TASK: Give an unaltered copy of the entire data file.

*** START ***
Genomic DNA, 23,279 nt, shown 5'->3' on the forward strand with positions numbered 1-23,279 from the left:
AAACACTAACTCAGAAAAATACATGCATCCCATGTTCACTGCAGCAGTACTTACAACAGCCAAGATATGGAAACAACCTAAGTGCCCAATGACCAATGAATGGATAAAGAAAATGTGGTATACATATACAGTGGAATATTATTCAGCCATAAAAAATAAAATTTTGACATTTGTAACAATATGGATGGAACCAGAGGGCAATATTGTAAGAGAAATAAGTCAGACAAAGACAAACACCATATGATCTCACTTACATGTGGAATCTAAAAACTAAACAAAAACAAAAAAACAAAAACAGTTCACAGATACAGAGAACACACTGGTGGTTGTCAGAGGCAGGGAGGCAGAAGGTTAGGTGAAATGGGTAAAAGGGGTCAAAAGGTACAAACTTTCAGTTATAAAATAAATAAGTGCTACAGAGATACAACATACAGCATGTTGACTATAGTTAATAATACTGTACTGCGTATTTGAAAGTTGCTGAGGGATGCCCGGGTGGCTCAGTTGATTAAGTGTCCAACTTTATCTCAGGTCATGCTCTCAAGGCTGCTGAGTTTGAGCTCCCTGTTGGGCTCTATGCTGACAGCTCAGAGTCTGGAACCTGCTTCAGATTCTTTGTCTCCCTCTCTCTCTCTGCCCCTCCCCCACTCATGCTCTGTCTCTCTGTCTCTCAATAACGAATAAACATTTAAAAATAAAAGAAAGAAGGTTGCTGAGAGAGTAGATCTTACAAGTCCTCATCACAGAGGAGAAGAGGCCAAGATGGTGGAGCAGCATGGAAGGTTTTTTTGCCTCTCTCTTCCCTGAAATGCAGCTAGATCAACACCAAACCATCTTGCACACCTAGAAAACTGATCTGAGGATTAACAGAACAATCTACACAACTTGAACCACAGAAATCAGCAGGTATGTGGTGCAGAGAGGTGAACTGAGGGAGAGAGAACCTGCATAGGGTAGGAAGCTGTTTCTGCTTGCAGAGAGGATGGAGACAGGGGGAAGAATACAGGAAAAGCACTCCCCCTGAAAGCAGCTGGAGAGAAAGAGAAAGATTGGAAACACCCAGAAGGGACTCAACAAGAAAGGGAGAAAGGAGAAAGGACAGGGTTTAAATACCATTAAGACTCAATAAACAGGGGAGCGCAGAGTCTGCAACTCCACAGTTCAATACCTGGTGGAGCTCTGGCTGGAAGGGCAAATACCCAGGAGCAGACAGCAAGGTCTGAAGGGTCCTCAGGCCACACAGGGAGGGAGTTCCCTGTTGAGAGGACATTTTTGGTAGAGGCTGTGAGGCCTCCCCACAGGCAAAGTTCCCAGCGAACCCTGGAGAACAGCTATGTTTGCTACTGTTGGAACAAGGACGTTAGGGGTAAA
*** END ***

Genomic DNA, 23,279 nt, shown 5'->3' on the forward strand with positions numbered 1-23,279 from the left:
AAACACTAACTCAGAAAAATACATGCATCCCATGTTCACTGCAGCAGTACTTACAACAGCCAAGATATGGAAACAACCTAAGTGCCCAATGACCAATGAATGGATAAAGAAAATGTGGTATACATATACAGTGGAATATTATTCAGCCATAAAAAATAAAATTTTGACATTTGTAACAATATGGATGGAACCAGAGGGCAATATTGTAAGAGAAATAAGTCAGACAAAGACAAACACCATATGATCTCACTTACATGTGGAATCTAAAAACTAAACAAAAACAAAAAAACAAAAACAGTTCACAGATACAGAGAACACACTGGTGGTTGTCAGAGGCAGGGAGGCAGAAGGTTAGGTGAAATGGGTAAAAGGGGTCAAAAGGTACAAACTTTCAGTTATAAAATAAATAAGTGCTACAGAGATACAACATACAGCATGTTGACTATAGTTAATAATACTGTACTGCGTATTTGAAAGTTGCTGAGGGATGCCCGGGTGGCTCAGTTGATTAAGTGTCCAACTTTATCTCAGGTCATGCTCTCAAGGCTGCTGAGTTTGAGCTCCCTGTTGGGCTCTATGCTGACAGCTCAGAGTCTGGAACCTGCTTCAGATTCTTTGTCTCCCTCTCTCTCTCTGCCCCTCCCCCACTCATGCTCTGTCTCTCTGTCTCTCAATAACGAATAAACATTTAAAAATAAAAGAAAGAAGGTTGCTGAGAGAGTAGATCTTACAAGTCCTCATCACAGAGGAGAAGAGGCCAAGATGGTGGAGCAGCATGGAAGGTTTTTTTGCCTCTCTCTTCCCTGAAATGCAGCTAGATCAACACCAAACCATCTTGCACACCTAGAAAACTGATCTGAGGATTAACAGAACAATCTACACAACTTGAACCACAGAAATCAGCAGGTATGTGGTGCAGAGAGGTGAACTGAGGGAGAGAGAACCTGCATAGGGTAGGAAGCTGTTTCTGCTTGCAGAGAGGATGGAGACAGGGGGAAGAATACAGGAAAAGCACTCCCCCTGAAAGCAGCTGGAGAGAAAGAGAAAGATTGGAAACACCCAGAAGGGACTCAACAAGAAAGGGAGAAAGGAGAAAGGACAGGGTTTAAATACCATTAAGACTCAATAAACAGGGGAGCGCAGAGTCTGCAACTCCACAGTTCAATACCTGGTGGAGCTCTGGCTGGAAGGGCAAATACCCAGGAGCAGACAGCAAGGTCTGAAGGGTCCTCAGGCCACACAGGGAGGGAGTTCCCTGTTGAGAGGACATTTTTGGTAGAGGCTGTGAGGCCTCCCCACAGGCAAAGTTCCCAGCGAACCCTGGAGAACAGCTATGTTTGCTACTGTTGGAACAAGGACGTTAGGGGTAAA